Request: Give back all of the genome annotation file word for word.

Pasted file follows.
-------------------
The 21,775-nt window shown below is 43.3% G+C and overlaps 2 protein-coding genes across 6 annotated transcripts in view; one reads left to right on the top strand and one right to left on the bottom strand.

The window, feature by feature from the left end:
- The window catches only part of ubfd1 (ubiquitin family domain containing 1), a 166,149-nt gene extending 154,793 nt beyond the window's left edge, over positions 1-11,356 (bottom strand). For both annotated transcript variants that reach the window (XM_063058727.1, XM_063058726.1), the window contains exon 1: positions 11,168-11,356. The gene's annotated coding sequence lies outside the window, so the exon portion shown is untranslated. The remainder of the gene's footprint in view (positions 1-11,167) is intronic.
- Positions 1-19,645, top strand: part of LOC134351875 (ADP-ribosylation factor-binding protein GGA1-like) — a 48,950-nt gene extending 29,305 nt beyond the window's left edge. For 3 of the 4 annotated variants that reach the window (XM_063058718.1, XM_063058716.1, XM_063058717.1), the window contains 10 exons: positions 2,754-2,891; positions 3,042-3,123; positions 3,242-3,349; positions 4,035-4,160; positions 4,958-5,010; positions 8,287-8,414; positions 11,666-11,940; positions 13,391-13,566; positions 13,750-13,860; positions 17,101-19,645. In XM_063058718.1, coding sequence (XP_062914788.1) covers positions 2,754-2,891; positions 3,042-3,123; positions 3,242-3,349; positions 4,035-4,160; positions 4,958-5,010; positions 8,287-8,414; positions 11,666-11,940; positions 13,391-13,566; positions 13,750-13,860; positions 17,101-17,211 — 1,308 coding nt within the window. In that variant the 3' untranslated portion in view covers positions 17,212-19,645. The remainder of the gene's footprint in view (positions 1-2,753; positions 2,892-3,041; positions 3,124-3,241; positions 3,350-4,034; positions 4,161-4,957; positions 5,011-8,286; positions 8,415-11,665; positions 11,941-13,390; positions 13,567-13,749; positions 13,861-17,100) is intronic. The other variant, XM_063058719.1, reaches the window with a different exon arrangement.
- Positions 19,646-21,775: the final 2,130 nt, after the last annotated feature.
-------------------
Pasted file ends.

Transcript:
The 21,775-nt window shown below is 43.3% G+C and overlaps 2 protein-coding genes across 6 annotated transcripts in view; one reads left to right on the top strand and one right to left on the bottom strand.

The window, feature by feature from the left end:
- The window catches only part of ubfd1 (ubiquitin family domain containing 1), a 166,149-nt gene extending 154,793 nt beyond the window's left edge, over positions 1-11,356 (bottom strand). For both annotated transcript variants that reach the window (XM_063058727.1, XM_063058726.1), the window contains exon 1: positions 11,168-11,356. The gene's annotated coding sequence lies outside the window, so the exon portion shown is untranslated. The remainder of the gene's footprint in view (positions 1-11,167) is intronic.
- Positions 1-19,645, top strand: part of LOC134351875 (ADP-ribosylation factor-binding protein GGA1-like) — a 48,950-nt gene extending 29,305 nt beyond the window's left edge. For 3 of the 4 annotated variants that reach the window (XM_063058718.1, XM_063058716.1, XM_063058717.1), the window contains 10 exons: positions 2,754-2,891; positions 3,042-3,123; positions 3,242-3,349; positions 4,035-4,160; positions 4,958-5,010; positions 8,287-8,414; positions 11,666-11,940; positions 13,391-13,566; positions 13,750-13,860; positions 17,101-19,645. In XM_063058718.1, coding sequence (XP_062914788.1) covers positions 2,754-2,891; positions 3,042-3,123; positions 3,242-3,349; positions 4,035-4,160; positions 4,958-5,010; positions 8,287-8,414; positions 11,666-11,940; positions 13,391-13,566; positions 13,750-13,860; positions 17,101-17,211 — 1,308 coding nt within the window. In that variant the 3' untranslated portion in view covers positions 17,212-19,645. The remainder of the gene's footprint in view (positions 1-2,753; positions 2,892-3,041; positions 3,124-3,241; positions 3,350-4,034; positions 4,161-4,957; positions 5,011-8,286; positions 8,415-11,665; positions 11,941-13,390; positions 13,567-13,749; positions 13,861-17,100) is intronic. The other variant, XM_063058719.1, reaches the window with a different exon arrangement.
- Positions 19,646-21,775: the final 2,130 nt, after the last annotated feature.